intric8 wrote:Is there any risk of harming the original PALs by trying to read them?

In other words, let's say the code transfer fails with new chips. Will the original PALs be safe to reinstall to the vintage Rejuvenator and still be OK for use? I'd hate to trash the original chips in the process.

Let me preface by saying I am, by far, NOT an expert on this topic; just sharing my personal experiences in decoding a single unit. My project showed that there was no risk. I attempted read, failed, and repeated dozens and dozens of times, and it still works today. Want a longer answer?

Everything has risk. Just pulling the PALs from their sockets has a small amount of risk. Luckily, yours are actually in sockets. Mine was soldered to the board, so you're already in a better position than I. That's good. :)

The individual handling the process needs follow good grounding techniques. I mean, we don't want to be cleaning the legs of the PAL on a cat or something. Also, the programmer needs to be set correctly for the chip. You wouldn't want to apply too high of voltage, or voltage to the wrong pins because the programmer was set for an incorrect part. By the same token, orientation in the programmer is very important. These are elementary precautions, but good to be aware.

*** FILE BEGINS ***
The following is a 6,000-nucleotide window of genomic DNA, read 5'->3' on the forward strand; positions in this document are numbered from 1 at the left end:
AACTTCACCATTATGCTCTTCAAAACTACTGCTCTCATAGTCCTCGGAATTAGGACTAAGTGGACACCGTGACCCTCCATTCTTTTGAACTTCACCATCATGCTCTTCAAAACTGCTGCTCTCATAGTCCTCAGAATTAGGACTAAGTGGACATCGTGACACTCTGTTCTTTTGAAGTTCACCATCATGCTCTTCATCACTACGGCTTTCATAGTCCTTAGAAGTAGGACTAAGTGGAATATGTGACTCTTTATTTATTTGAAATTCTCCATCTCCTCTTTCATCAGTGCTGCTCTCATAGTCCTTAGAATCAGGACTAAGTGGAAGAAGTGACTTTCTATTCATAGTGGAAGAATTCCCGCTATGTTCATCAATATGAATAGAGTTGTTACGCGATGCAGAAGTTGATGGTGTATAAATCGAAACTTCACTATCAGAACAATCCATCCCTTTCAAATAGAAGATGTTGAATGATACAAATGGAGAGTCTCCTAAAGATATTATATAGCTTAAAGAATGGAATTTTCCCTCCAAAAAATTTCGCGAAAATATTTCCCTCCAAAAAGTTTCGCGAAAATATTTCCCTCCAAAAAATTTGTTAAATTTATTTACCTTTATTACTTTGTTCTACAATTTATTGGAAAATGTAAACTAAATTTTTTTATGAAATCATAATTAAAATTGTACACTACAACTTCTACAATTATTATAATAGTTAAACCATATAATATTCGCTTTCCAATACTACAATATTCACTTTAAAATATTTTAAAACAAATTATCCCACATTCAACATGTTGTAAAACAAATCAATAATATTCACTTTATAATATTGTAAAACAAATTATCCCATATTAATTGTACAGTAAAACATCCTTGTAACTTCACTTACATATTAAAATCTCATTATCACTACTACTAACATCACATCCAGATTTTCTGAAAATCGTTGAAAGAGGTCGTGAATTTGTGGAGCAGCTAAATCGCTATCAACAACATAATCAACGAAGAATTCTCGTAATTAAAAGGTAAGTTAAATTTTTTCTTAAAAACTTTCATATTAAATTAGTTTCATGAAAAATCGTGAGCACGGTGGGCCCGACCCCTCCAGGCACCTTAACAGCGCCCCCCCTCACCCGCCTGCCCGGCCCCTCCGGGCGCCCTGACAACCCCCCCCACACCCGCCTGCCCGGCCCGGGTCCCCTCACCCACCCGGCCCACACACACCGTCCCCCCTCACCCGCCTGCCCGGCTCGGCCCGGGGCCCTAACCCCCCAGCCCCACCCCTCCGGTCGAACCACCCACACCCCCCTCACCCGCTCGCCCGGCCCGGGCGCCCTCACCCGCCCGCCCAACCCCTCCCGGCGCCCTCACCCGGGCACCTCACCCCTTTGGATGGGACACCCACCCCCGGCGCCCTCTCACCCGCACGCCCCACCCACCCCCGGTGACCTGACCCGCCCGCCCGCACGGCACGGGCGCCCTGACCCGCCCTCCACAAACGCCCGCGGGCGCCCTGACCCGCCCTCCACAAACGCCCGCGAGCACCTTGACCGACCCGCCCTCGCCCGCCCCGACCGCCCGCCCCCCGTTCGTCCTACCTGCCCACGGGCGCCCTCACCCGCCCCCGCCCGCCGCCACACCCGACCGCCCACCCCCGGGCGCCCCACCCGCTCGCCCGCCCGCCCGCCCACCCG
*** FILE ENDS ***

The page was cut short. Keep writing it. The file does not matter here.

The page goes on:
Since I had never tried reading a PAL before, I firstly needed a programmer. I settled on the TL866CS, which reportedly has pretty decent PLD support, and there is a whole thread about it on the eevblog. More research detailed that although PAL16L8 isn't listed specifically as one of the "supported chips", the newer(-ish) GAL replacements are read/write compatible. (GAL16V8 and GAL20V8)